For most of my copper oxide solar cells, I have been using a commercial silver-based paint to form the back contact. This works well for prototyping, but it has a number of problems which make it unsuitable for long-term use. First, the paint only adheres weakly to glass, and easily flakes off with gentle abrasion. Second, it uses silver, which is a relatively expensive material. Finally, it uses an organic binder, which would likely degrade over time if exposed to direct sunlight. To resolve all of these issues, I made a conductive paste from graphite and sodium silicate.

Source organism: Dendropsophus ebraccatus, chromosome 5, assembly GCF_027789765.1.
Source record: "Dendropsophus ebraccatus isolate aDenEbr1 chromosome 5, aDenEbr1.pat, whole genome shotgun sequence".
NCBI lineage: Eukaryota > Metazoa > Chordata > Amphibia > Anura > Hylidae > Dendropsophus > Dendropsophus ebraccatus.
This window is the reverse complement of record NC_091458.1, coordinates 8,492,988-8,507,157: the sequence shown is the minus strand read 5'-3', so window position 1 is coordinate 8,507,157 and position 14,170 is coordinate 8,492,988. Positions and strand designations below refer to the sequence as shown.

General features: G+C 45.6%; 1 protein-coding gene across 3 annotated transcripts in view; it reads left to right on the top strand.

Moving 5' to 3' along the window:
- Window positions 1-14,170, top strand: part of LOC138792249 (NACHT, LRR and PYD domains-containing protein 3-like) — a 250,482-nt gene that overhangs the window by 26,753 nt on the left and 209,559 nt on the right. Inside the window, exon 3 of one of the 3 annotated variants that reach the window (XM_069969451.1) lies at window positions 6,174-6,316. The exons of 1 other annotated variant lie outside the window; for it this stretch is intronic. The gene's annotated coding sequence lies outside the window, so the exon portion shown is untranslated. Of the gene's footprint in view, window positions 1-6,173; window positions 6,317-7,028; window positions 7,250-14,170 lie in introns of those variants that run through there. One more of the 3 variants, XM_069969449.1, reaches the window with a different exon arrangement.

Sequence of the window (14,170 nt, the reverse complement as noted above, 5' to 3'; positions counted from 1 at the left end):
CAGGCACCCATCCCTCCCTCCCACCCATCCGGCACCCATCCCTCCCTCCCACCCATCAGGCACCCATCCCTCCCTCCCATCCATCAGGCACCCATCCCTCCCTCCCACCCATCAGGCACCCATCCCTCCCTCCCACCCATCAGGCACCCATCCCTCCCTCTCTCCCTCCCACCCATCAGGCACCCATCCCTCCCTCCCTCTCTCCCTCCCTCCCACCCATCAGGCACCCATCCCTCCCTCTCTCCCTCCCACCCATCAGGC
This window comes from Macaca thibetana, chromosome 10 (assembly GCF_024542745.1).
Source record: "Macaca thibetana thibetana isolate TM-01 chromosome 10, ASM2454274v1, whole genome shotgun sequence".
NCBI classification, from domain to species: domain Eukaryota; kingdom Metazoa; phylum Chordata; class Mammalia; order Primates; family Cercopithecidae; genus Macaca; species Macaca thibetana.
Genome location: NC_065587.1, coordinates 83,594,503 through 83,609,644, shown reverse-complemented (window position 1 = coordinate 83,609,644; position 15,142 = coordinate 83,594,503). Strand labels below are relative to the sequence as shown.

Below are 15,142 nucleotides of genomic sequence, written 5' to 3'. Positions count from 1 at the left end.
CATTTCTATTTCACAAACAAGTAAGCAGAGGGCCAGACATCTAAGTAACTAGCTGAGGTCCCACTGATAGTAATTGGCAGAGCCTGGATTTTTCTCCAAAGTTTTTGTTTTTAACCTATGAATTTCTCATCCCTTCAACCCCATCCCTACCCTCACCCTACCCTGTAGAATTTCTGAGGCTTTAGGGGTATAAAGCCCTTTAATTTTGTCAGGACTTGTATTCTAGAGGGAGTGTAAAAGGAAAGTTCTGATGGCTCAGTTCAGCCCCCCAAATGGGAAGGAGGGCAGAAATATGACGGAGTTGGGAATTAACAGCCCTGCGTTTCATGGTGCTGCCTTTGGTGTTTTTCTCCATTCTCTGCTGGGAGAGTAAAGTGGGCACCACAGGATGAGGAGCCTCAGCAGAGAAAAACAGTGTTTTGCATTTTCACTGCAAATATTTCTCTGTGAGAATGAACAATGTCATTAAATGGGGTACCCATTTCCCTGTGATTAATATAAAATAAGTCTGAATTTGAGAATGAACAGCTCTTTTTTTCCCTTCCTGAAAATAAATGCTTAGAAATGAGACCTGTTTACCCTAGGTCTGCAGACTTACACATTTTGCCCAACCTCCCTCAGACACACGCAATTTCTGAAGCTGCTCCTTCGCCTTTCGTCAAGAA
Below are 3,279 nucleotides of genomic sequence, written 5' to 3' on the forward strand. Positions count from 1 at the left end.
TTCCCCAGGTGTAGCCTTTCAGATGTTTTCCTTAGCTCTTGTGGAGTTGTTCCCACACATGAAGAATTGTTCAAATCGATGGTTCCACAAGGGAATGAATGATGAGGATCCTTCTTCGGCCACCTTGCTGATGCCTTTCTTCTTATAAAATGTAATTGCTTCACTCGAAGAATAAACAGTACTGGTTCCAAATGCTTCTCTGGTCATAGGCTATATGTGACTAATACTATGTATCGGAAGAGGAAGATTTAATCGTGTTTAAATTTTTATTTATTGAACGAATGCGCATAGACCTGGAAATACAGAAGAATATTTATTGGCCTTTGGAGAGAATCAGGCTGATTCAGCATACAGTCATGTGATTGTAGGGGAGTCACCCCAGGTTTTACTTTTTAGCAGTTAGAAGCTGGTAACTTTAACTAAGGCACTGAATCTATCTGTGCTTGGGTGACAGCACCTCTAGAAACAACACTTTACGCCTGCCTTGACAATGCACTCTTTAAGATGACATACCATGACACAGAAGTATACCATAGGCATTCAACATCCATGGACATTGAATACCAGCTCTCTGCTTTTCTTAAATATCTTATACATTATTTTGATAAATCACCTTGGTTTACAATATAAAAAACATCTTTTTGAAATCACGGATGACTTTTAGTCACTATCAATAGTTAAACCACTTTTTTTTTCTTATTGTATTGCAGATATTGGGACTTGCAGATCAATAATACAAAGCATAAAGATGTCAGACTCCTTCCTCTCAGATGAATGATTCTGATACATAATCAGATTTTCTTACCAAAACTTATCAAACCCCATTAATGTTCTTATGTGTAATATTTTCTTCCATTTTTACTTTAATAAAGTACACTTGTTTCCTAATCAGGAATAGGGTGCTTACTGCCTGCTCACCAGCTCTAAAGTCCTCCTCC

Sodium silicate is a useful inorganic adhesive; it typically comes as a 40% solution by weight, which is a syrupy liquid that dries in air to form a hard clear glass. It adheres to most materials, but bonds especially well to glass and metal oxides, making it a perfect choice for use in my solar cells. To make a conductive paste, I simply added drops of this solution to a few grams of micronized (5µm) graphite powder while stirring, until it had the consistency of peanut butter. This paste can then be spread with a razor on glass substrates, using pieces of tape along the edges to set the thickness of the layer. It dries quickly and forms a hard, durable surface, which does not lose any graphite when rubbed or scratched. The dried paste is reasonably conductive; the slide at the top of the page has a coating that is 0.006" thick, resulting in a sheet resistance of roughly 7 ohms per square, or 22 ohms end-to-end. Furthermore, since both of the ingredients are inexpensive, thicker layers can easily be prepared if higher conductivity is necessary.